- Fandango, 1-800-Flowers, Food Network and iHeartRadio are among the brands providing one-to-one communications with users via the Facebook Messenger app for Valentine's Day, according to information from the platform that was emailed to Mobile Marketer.
- 1-800-Flowers lets shoppers make purchases through the company's chatbot on Messenger. Shoppers can browse through a collection of seasonal products and connect with the online florist's customer care team for immediate assistance, all within Messenger. Fandango is offering $2 off purchases of two or more movie tickets made on the Fandango extension or bot.
- Food Network's bot for Messenger includes a "Surprise Me!" notification to provide people with tips, recipes and inspiration for a romantic meal. The brand is also updating its Meal Match feature — a game that lets people in a group chat vote which meals they like best — to include Valentine's Day-themed dishes. IHeartRadio's bot lets listeners play a variety of Valentines-themed stations like "Slow Jams Radio" and "Love Songs Radio," which will be hosted by singer Kelly Clarkson until Feb. 18.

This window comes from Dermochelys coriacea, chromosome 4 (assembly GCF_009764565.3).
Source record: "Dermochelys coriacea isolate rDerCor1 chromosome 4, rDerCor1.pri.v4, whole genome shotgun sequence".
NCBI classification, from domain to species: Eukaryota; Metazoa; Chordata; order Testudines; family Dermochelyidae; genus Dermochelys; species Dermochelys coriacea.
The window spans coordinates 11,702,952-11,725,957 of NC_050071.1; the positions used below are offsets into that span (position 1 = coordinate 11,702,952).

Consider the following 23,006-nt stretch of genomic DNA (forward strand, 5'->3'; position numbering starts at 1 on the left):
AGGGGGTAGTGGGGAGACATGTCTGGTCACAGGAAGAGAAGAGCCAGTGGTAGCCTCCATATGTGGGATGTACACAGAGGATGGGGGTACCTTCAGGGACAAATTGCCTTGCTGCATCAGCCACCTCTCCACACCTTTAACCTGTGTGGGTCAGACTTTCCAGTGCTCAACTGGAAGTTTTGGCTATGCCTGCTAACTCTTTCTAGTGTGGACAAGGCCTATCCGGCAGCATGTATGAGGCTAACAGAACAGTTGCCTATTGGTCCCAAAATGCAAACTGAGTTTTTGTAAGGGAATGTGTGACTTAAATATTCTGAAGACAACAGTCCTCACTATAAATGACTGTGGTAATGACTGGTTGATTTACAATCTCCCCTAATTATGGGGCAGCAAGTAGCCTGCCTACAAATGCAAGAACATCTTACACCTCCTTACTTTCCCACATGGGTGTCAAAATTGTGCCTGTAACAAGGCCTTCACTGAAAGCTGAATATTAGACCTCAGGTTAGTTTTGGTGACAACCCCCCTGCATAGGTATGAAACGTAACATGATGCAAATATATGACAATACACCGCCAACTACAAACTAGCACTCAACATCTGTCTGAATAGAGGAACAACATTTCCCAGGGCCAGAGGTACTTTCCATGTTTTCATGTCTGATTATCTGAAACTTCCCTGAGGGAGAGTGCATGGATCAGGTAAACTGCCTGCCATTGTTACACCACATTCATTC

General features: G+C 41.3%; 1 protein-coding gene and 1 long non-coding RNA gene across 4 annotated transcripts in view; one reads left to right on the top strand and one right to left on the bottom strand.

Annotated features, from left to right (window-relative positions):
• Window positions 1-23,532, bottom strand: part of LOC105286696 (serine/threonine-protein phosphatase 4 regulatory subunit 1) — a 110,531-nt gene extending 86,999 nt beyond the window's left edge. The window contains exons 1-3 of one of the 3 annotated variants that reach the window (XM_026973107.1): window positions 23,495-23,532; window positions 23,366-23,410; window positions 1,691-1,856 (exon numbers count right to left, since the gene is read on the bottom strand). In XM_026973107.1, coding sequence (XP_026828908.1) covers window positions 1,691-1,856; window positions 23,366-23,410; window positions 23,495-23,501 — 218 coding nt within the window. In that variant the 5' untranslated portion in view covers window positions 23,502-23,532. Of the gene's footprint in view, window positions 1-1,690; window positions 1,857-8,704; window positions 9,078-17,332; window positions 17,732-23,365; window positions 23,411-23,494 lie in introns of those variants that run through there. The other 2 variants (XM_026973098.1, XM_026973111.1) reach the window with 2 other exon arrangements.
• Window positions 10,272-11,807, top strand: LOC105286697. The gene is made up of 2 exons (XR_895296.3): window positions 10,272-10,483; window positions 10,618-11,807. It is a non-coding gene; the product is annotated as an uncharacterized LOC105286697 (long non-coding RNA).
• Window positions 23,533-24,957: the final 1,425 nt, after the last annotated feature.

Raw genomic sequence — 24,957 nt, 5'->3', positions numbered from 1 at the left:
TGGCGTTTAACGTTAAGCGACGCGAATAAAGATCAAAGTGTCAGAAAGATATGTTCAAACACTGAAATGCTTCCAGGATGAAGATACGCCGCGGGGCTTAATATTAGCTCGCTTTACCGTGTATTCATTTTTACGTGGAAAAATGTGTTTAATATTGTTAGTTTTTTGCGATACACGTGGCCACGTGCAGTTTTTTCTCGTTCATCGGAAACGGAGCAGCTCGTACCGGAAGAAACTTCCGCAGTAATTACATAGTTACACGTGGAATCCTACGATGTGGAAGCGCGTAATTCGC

The news points to how brands can leverage messaging apps to create one-to-one experiences for holiday's like Valentine's Day. Beyond that, these activations also suggest that brands are looking beyond creating interactive dialogs on Messenger and are increasingly consider how to drive purchases via the platform. This year, U.S. consumers are expected to spend an average of $143.56 on the holiday, up from $136.57 last year, according to the National Retail Federation.
Facebook in the past couple of years has urged brands to create chatbots for its platform to open up direct lines of convenient communication with consumers. While chatbots have been criticized by some for their limited functionality and inability to hold a natural conversation with users, the technology continues to evolve with machine learning that makes bots smarter and more adaptive without the need for human intervention. Messenger also has evolved to provide a wider range of functions, although the company is also making an effort to streamline the app after letting it get too cluttered with bots, ads, alert and other features.
As the love-themed holiday approaches, not everyone is showing the love for Facebook, as many advocacy groups and parents issue a growing chorus of criticism after the social giant created a messaging platform aimed at children under 13. Messenger Kids has aroused the ire of child advocacy groups and analysts of the tech industry, especially after toymaker Mattel pulled an "Amazon Alexa-esque" device for children for fear that it would spy on kids and use the data collected for ad targeting.